A former Dragon now rules Redskins Park, and it’s a smart move.
After failing with a Hall of Famer, two more proven pro mentors and a college legend, plus a quirky quarterbacks coach, Redskins owner Dan Snyder finally tried hiring an offensive coordinator with Jay Gruden.
A traditional move of promoting a coordinator? How radical.
It seems Snyder was tired of paying big money for legendary coaches and getting little results, so why not try someone ready to move up? What’s next for Snyder, not overpaying aging free agents whose best days are behind them?
Gruden is a solid pick regardless of whether the Redskins rebound from a franchise-busting six years of Jim Zorn and Mike Shanahan. It feeds into the critical element for retaining Redskins fans, who are ready to quit after 22 years since a Super Bowl. No one sells offseason hope better than Snyder, and Gruden gives fans something to keep watching.
How will Gruden mesh with quarterback Robert Griffin III? How will the defense and special teams change? Can the coach keep the owner from meddling without getting exiled? If Gruden could survive having an older brother nicknamed “Chuckie,” he should be able to handle Snyder.
It was telling that Gruden said his first move would be to build confidence among players. He sounds like a selfless person, devoted more to team than his system. If the Redskins need to switch back to the 4-3 defense, so be it. If Griffin doesn’t execute a play well, Gruden won’t call it. Zone read, power blocking, whatever is needed, Gruden is open to it, saying, “I never found a play I didn’t like that works.” That will resonate through the building after his predecessor’s iron grip.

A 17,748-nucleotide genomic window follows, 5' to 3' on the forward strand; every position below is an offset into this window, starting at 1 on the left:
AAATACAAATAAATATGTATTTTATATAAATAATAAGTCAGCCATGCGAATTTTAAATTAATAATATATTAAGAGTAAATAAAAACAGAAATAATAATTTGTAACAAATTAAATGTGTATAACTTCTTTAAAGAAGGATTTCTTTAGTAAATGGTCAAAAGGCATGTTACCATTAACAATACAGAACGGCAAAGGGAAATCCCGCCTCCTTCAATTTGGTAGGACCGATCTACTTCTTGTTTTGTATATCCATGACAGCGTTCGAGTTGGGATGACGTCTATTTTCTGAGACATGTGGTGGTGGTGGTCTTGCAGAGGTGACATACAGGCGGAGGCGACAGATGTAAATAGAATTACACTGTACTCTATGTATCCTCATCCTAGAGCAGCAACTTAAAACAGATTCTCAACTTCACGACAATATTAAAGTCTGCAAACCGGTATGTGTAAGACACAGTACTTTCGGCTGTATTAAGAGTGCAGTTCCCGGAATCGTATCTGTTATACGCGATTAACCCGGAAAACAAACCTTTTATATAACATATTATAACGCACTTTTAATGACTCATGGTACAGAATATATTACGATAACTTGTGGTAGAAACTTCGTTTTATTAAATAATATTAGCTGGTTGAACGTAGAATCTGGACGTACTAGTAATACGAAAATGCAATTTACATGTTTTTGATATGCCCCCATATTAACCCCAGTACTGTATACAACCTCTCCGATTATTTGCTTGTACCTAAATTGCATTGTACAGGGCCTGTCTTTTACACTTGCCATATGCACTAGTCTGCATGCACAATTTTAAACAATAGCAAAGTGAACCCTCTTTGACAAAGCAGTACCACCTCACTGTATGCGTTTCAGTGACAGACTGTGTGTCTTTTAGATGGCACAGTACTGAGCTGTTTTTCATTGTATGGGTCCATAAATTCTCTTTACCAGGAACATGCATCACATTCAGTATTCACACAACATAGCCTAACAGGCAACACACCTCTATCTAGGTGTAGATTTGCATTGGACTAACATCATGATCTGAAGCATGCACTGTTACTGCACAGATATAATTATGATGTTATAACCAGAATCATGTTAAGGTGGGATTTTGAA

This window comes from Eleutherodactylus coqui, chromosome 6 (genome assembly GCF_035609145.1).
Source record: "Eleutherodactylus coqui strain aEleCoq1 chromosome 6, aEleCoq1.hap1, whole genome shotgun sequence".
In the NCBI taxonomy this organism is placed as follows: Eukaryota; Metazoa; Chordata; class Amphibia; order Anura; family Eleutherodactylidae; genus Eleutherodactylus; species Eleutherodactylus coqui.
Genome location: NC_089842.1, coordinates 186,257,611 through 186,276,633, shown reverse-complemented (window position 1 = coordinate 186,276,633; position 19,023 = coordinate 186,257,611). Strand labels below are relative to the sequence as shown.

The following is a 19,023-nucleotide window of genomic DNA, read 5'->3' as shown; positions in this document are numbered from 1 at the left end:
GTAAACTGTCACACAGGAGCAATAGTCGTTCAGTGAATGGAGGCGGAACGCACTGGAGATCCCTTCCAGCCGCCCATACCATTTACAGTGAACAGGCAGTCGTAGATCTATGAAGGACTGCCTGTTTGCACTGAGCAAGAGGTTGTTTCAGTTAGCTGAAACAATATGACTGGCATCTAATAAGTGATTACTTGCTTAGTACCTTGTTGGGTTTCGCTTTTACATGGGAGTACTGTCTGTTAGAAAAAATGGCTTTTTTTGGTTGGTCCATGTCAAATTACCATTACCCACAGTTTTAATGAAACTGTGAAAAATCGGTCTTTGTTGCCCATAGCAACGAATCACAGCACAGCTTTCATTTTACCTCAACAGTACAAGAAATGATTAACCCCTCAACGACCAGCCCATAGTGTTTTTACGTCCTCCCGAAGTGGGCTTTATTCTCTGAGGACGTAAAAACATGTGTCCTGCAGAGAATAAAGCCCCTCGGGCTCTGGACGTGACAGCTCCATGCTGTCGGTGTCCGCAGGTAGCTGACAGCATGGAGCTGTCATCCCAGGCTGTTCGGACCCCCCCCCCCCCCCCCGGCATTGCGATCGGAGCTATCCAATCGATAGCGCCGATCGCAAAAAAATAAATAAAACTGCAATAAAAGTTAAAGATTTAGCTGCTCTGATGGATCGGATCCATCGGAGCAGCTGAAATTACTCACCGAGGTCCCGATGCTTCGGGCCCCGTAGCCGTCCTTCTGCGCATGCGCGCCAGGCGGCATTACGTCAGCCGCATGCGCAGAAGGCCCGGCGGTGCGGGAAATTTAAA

“We expect to win soon,” Gruden said without hesitation.
Gruden’s résumé is so varied it’s reassuring. No matter what happens, he has some background to deal with it. He was the third-string quarterback on the Barcelona Dragons. That’s working from the bottom.
Gruden won four Arena League titles playing for the Tampa Bay Storm and two as an Arena coach. Indeed, Gruden took a nontraditional path of the Arena League and UFL. Gruden has two stints in the NFL, including three seasons with the Cincinnati Bengals before coming to Washington.
What’s left? U.S. coach for the 2024 Games when football may become an Olympic sport? If Gruden fails with the Redskins, there’s always Snyder’s dormant Arena franchise.
Washington’s newest coach needs to handle any task, down to parking cars and selling tickets. Gruden seems capable of handling it all. Good thing, because there’s a lot of work to rebuilding this team.